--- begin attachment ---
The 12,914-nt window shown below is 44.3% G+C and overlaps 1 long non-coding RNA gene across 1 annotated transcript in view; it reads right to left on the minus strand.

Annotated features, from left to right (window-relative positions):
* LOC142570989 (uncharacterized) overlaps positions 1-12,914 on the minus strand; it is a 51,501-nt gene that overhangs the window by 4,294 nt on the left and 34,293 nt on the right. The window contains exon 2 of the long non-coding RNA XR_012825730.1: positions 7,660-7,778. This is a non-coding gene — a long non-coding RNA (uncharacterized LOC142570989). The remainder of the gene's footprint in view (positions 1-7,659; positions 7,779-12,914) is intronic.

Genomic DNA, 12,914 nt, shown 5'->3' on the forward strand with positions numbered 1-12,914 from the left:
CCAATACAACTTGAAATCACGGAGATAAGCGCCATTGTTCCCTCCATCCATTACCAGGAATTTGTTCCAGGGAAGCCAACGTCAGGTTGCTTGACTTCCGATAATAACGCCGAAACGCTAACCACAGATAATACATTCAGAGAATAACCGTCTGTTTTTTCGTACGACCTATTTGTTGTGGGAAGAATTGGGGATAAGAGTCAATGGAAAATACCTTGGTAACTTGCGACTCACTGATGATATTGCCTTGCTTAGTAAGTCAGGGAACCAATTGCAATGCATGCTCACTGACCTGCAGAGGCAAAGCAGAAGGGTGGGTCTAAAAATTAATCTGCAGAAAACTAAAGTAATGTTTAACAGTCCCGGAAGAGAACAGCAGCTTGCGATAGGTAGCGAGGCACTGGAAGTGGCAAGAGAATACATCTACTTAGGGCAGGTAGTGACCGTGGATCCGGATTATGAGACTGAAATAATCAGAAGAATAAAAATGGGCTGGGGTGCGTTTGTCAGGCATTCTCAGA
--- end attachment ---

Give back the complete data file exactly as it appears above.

The 12,914-nt window shown below is 44.3% G+C and overlaps 1 long non-coding RNA gene across 1 annotated transcript in view; it reads right to left on the minus strand.

Annotated features, from left to right (window-relative positions):
* LOC142570989 (uncharacterized) overlaps positions 1-12,914 on the minus strand; it is a 51,501-nt gene that overhangs the window by 4,294 nt on the left and 34,293 nt on the right. The window contains exon 2 of the long non-coding RNA XR_012825730.1: positions 7,660-7,778. This is a non-coding gene — a long non-coding RNA (uncharacterized LOC142570989). The remainder of the gene's footprint in view (positions 1-7,659; positions 7,779-12,914) is intronic.

Genomic DNA, 12,914 nt, shown 5'->3' on the forward strand with positions numbered 1-12,914 from the left:
CCAATACAACTTGAAATCACGGAGATAAGCGCCATTGTTCCCTCCATCCATTACCAGGAATTTGTTCCAGGGAAGCCAACGTCAGGTTGCTTGACTTCCGATAATAACGCCGAAACGCTAACCACAGATAATACATTCAGAGAATAACCGTCTGTTTTTTCGTACGACCTATTTGTTGTGGGAAGAATTGGGGATAAGAGTCAATGGAAAATACCTTGGTAACTTGCGACTCACTGATGATATTGCCTTGCTTAGTAAGTCAGGGAACCAATTGCAATGCATGCTCACTGACCTGCAGAGGCAAAGCAGAAGGGTGGGTCTAAAAATTAATCTGCAGAAAACTAAAGTAATGTTTAACAGTCCCGGAAGAGAACAGCAGCTTGCGATAGGTAGCGAGGCACTGGAAGTGGCAAGAGAATACATCTACTTAGGGCAGGTAGTGACCGTGGATCCGGATTATGAGACTGAAATAATCAGAAGAATAAAAATGGGCTGGGGTGCGTTTGTCAGGCATTCTCAGA